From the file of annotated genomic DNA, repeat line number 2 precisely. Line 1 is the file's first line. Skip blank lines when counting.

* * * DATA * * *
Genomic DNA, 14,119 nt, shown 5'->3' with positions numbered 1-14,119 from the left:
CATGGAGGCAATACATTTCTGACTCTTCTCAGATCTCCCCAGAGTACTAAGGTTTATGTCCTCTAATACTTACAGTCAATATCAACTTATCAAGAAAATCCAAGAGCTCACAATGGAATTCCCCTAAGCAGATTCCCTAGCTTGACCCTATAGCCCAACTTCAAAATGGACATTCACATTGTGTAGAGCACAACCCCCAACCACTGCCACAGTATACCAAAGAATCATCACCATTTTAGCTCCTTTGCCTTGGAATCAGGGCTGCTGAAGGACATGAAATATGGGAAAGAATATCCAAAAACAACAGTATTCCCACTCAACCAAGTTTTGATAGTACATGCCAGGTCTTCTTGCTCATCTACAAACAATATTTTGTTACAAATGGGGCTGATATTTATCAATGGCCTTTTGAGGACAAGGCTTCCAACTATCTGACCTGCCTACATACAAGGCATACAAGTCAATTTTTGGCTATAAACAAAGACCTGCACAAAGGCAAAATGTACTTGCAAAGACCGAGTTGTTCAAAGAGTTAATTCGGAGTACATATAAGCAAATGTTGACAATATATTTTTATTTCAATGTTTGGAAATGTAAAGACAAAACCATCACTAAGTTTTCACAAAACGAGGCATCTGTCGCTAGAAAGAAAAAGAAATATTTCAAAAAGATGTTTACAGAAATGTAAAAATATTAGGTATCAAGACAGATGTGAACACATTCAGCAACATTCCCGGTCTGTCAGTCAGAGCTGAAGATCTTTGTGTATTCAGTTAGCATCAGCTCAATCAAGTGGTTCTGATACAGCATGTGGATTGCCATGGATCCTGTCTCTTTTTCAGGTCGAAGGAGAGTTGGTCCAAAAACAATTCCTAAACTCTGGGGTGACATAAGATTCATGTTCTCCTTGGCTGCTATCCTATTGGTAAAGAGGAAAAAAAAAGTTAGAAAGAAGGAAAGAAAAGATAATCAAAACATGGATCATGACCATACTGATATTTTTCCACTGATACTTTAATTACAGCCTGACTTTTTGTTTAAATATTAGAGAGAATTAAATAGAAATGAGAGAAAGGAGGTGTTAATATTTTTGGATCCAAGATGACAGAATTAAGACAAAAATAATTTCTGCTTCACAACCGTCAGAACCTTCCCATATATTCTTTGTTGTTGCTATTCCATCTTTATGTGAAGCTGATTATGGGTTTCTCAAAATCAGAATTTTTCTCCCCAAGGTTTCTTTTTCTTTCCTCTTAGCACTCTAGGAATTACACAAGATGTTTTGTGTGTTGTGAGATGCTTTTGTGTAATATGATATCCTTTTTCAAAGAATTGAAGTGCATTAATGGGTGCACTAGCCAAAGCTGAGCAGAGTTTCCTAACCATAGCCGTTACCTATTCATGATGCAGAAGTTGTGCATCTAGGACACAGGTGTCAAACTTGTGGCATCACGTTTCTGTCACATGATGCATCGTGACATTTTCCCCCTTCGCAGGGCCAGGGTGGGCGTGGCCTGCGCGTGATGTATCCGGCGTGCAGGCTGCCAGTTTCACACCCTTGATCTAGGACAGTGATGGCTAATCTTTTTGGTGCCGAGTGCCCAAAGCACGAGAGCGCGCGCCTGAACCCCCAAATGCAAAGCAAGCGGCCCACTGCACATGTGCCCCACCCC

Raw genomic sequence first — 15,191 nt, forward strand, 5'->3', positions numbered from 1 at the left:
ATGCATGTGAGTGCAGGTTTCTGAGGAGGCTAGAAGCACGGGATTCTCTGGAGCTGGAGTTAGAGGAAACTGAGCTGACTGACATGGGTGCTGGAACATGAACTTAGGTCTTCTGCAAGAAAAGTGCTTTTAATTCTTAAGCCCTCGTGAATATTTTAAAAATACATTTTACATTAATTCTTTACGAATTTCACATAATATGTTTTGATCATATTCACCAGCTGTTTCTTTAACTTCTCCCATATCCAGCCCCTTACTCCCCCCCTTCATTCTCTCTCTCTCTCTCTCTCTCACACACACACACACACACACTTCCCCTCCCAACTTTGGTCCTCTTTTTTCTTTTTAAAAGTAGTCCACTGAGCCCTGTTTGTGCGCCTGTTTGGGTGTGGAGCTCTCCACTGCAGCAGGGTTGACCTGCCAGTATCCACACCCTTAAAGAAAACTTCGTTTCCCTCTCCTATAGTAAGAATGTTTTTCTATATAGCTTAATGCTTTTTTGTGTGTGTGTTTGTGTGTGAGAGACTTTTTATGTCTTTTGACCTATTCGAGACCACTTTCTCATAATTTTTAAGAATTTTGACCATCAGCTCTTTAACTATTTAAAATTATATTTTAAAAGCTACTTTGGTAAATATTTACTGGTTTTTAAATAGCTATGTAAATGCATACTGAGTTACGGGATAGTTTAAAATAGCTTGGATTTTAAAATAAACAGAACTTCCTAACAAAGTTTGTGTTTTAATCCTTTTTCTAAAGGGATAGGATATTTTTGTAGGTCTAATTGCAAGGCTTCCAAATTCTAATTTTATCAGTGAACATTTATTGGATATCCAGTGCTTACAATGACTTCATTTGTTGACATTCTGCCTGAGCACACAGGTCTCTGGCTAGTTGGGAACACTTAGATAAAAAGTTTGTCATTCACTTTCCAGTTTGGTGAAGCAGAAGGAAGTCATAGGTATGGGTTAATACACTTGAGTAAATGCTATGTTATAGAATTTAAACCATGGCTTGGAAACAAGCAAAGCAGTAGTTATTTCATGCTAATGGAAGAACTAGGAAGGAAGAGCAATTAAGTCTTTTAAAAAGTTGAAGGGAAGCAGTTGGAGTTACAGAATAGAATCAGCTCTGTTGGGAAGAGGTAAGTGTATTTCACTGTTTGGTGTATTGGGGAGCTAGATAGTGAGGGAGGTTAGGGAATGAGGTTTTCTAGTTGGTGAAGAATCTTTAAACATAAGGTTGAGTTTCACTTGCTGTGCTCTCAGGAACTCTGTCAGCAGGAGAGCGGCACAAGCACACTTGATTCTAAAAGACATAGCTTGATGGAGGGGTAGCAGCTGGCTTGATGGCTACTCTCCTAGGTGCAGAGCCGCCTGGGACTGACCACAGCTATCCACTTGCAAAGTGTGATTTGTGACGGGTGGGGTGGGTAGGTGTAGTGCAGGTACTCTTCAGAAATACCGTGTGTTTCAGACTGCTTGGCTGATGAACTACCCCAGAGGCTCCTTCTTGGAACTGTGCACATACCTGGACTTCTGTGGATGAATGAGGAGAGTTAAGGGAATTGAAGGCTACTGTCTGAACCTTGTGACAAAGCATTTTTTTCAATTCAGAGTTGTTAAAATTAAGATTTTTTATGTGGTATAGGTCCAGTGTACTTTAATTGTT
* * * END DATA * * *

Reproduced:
CATGGAGGCAATACATTTCTGACTCTTCTCAGATCTCCCCAGAGTACTAAGGTTTATGTCCTCTAATACTTACAGTCAATATCAACTTATCAAGAAAATCCAAGAGCTCACAATGGAATTCCCCTAAGCAGATTCCCTAGCTTGACCCTATAGCCCAACTTCAAAATGGACATTCACATTGTGTAGAGCACAACCCCCAACCACTGCCACAGTATACCAAAGAATCATCACCATTTTAGCTCCTTTGCCTTGGAATCAGGGCTGCTGAAGGACATGAAATATGGGAAAGAATATCCAAAAACAACAGTATTCCCACTCAACCAAGTTTTGATAGTACATGCCAGGTCTTCTTGCTCATCTACAAACAATATTTTGTTACAAATGGGGCTGATATTTATCAATGGCCTTTTGAGGACAAGGCTTCCAACTATCTGACCTGCCTACATACAAGGCATACAAGTCAATTTTTGGCTATAAACAAAGACCTGCACAAAGGCAAAATGTACTTGCAAAGACCGAGTTGTTCAAAGAGTTAATTCGGAGTACATATAAGCAAATGTTGACAATATATTTTTATTTCAATGTTTGGAAATGTAAAGACAAAACCATCACTAAGTTTTCACAAAACGAGGCATCTGTCGCTAGAAAGAAAAAGAAATATTTCAAAAAGATGTTTACAGAAATGTAAAAATATTAGGTATCAAGACAGATGTGAACACATTCAGCAACATTCCCGGTCTGTCAGTCAGAGCTGAAGATCTTTGTGTATTCAGTTAGCATCAGCTCAATCAAGTGGTTCTGATACAGCATGTGGATTGCCATGGATCCTGTCTCTTTTTCAGGTCGAAGGAGAGTTGGTCCAAAAACAATTCCTAAACTCTGGGGTGACATAAGATTCATGTTCTCCTTGGCTGCTATCCTATTGGTAAAGAGGAAAAAAAAAGTTAGAAAGAAGGAAAGAAAAGATAATCAAAACATGGATCATGACCATACTGATATTTTTCCACTGATACTTTAATTACAGCCTGACTTTTTGTTTAAATATTAGAGAGAATTAAATAGAAATGAGAGAAAGGAGGTGTTAATATTTTTGGATCCAAGATGACAGAATTAAGACAAAAATAATTTCTGCTTCACAACCGTCAGAACCTTCCCATATATTCTTTGTTGTTGCTATTCCATCTTTATGTGAAGCTGATTATGGGTTTCTCAAAATCAGAATTTTTCTCCCCAAGGTTTCTTTTTCTTTCCTCTTAGCACTCTAGGAATTACACAAGATGTTTTGTGTGTTGTGAGATGCTTTTGTGTAATATGATATCCTTTTTCAAAGAATTGAAGTGCATTAATGGGTGCACTAGCCAAAGCTGAGCAGAGTTTCCTAACCATAGCCGTTACCTATTCATGATGCAGAAGTTGTGCATCTAGGACACAGGTGTCAAACTTGTGGCATCACGTTTCTGTCACATGATGCATCGTGACATTTTCCCCCTTCGCAGGGCCAGGGTGGGCGTGGCCTGCGCGTGATGTATCCGGCGTGCAGGCTGCCAGTTTCACACCCTTGATCTAGGACAGTGATGGCTAATCTTTTTGGTGCCGAGTGCCCAAAGCACGAGAGCGCGCGCCTGAACCCCCAAATGCAAAGCAAGCGGCCCACTGCACATGTGCCCCACCCC